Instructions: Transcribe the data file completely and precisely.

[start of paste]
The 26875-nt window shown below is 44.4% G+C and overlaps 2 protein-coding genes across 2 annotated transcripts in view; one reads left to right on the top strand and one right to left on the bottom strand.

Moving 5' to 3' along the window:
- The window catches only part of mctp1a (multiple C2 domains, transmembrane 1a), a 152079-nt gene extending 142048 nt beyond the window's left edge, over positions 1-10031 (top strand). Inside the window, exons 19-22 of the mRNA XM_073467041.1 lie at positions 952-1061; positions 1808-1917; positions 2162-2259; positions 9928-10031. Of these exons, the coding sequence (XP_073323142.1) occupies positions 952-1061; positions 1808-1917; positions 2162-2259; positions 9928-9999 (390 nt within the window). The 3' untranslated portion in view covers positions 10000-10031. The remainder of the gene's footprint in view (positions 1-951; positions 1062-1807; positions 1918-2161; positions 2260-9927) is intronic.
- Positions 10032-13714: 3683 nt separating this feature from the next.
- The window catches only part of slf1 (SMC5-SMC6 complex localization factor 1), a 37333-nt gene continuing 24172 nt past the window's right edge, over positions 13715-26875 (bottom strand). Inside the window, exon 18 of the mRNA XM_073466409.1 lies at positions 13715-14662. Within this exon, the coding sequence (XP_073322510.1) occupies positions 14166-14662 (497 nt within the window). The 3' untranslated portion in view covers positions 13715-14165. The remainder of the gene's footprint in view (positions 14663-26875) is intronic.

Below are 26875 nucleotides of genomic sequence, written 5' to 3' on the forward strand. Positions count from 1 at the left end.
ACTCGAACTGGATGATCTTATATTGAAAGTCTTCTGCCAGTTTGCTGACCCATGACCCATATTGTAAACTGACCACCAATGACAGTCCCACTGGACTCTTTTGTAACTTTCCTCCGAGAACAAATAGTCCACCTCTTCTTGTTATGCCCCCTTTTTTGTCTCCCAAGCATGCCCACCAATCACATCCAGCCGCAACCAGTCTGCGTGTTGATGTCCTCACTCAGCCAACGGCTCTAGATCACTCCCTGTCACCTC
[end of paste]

The 26875-nt window shown below is 44.4% G+C and overlaps 2 protein-coding genes across 2 annotated transcripts in view; one reads left to right on the top strand and one right to left on the bottom strand.

Moving 5' to 3' along the window:
- The window catches only part of mctp1a (multiple C2 domains, transmembrane 1a), a 152079-nt gene extending 142048 nt beyond the window's left edge, over positions 1-10031 (top strand). Inside the window, exons 19-22 of the mRNA XM_073467041.1 lie at positions 952-1061; positions 1808-1917; positions 2162-2259; positions 9928-10031. Of these exons, the coding sequence (XP_073323142.1) occupies positions 952-1061; positions 1808-1917; positions 2162-2259; positions 9928-9999 (390 nt within the window). The 3' untranslated portion in view covers positions 10000-10031. The remainder of the gene's footprint in view (positions 1-951; positions 1062-1807; positions 1918-2161; positions 2260-9927) is intronic.
- Positions 10032-13714: 3683 nt separating this feature from the next.
- The window catches only part of slf1 (SMC5-SMC6 complex localization factor 1), a 37333-nt gene continuing 24172 nt past the window's right edge, over positions 13715-26875 (bottom strand). Inside the window, exon 18 of the mRNA XM_073466409.1 lies at positions 13715-14662. Within this exon, the coding sequence (XP_073322510.1) occupies positions 14166-14662 (497 nt within the window). The 3' untranslated portion in view covers positions 13715-14165. The remainder of the gene's footprint in view (positions 14663-26875) is intronic.

Below are 26875 nucleotides of genomic sequence, written 5' to 3' on the forward strand. Positions count from 1 at the left end.
ACTCGAACTGGATGATCTTATATTGAAAGTCTTCTGCCAGTTTGCTGACCCATGACCCATATTGTAAACTGACCACCAATGACAGTCCCACTGGACTCTTTTGTAACTTTCCTCCGAGAACAAATAGTCCACCTCTTCTTGTTATGCCCCCTTTTTTGTCTCCCAAGCATGCCCACCAATCACATCCAGCCGCAACCAGTCTGCGTGTTGATGTCCTCACTCAGCCAACGGCTCTAGATCACTCCCTGTCACCTC